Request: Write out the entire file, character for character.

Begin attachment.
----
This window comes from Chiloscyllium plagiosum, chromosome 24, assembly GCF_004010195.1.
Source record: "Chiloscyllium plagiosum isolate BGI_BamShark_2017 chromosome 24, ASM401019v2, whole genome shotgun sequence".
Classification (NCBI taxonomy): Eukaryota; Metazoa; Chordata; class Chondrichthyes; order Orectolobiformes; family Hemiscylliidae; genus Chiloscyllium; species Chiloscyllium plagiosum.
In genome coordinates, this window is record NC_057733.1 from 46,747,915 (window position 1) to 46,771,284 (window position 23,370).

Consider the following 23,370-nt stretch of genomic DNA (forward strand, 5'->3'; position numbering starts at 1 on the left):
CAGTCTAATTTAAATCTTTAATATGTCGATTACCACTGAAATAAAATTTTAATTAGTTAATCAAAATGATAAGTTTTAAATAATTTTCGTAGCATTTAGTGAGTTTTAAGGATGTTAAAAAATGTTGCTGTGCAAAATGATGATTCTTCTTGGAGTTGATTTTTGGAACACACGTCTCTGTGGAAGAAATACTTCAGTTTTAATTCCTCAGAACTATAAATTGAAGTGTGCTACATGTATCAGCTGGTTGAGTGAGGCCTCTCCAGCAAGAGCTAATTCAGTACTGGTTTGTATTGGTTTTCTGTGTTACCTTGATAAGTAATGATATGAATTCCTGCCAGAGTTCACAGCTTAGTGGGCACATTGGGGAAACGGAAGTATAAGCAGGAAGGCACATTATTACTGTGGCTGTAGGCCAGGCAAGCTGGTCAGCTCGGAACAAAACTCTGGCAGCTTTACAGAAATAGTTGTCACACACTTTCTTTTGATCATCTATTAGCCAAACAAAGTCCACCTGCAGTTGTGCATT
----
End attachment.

This window comes from Chiloscyllium plagiosum, chromosome 24, assembly GCF_004010195.1.
Source record: "Chiloscyllium plagiosum isolate BGI_BamShark_2017 chromosome 24, ASM401019v2, whole genome shotgun sequence".
Classification (NCBI taxonomy): Eukaryota; Metazoa; Chordata; class Chondrichthyes; order Orectolobiformes; family Hemiscylliidae; genus Chiloscyllium; species Chiloscyllium plagiosum.
In genome coordinates, this window is record NC_057733.1 from 46,747,915 (window position 1) to 46,771,284 (window position 23,370).

Consider the following 23,370-nt stretch of genomic DNA (forward strand, 5'->3'; position numbering starts at 1 on the left):
CAGTCTAATTTAAATCTTTAATATGTCGATTACCACTGAAATAAAATTTTAATTAGTTAATCAAAATGATAAGTTTTAAATAATTTTCGTAGCATTTAGTGAGTTTTAAGGATGTTAAAAAATGTTGCTGTGCAAAATGATGATTCTTCTTGGAGTTGATTTTTGGAACACACGTCTCTGTGGAAGAAATACTTCAGTTTTAATTCCTCAGAACTATAAATTGAAGTGTGCTACATGTATCAGCTGGTTGAGTGAGGCCTCTCCAGCAAGAGCTAATTCAGTACTGGTTTGTATTGGTTTTCTGTGTTACCTTGATAAGTAATGATATGAATTCCTGCCAGAGTTCACAGCTTAGTGGGCACATTGGGGAAACGGAAGTATAAGCAGGAAGGCACATTATTACTGTGGCTGTAGGCCAGGCAAGCTGGTCAGCTCGGAACAAAACTCTGGCAGCTTTACAGAAATAGTTGTCACACACTTTCTTTTGATCATCTATTAGCCAAACAAAGTCCACCTGCAGTTGTGCATT